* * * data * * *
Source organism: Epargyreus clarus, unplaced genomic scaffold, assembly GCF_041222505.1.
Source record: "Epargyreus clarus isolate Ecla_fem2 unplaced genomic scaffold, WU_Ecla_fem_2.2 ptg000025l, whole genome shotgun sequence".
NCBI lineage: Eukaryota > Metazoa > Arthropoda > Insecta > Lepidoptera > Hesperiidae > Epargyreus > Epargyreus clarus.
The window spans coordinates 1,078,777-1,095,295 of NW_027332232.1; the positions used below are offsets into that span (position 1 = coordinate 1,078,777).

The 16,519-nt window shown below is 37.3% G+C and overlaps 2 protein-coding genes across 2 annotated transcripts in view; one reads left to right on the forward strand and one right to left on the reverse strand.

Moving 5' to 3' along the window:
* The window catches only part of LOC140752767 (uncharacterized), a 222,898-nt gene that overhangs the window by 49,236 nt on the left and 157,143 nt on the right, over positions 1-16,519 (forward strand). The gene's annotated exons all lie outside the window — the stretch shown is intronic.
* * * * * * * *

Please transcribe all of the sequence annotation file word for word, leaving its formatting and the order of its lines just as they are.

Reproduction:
Source organism: Epargyreus clarus, unplaced genomic scaffold, assembly GCF_041222505.1.
Source record: "Epargyreus clarus isolate Ecla_fem2 unplaced genomic scaffold, WU_Ecla_fem_2.2 ptg000025l, whole genome shotgun sequence".
NCBI lineage: Eukaryota > Metazoa > Arthropoda > Insecta > Lepidoptera > Hesperiidae > Epargyreus > Epargyreus clarus.
The window spans coordinates 1,078,777-1,095,295 of NW_027332232.1; the positions used below are offsets into that span (position 1 = coordinate 1,078,777).

The 16,519-nt window shown below is 37.3% G+C and overlaps 2 protein-coding genes across 2 annotated transcripts in view; one reads left to right on the forward strand and one right to left on the reverse strand.

Moving 5' to 3' along the window:
* The window catches only part of LOC140752767 (uncharacterized), a 222,898-nt gene that overhangs the window by 49,236 nt on the left and 157,143 nt on the right, over positions 1-16,519 (forward strand). The gene's annotated exons all lie outside the window — the stretch shown is intronic.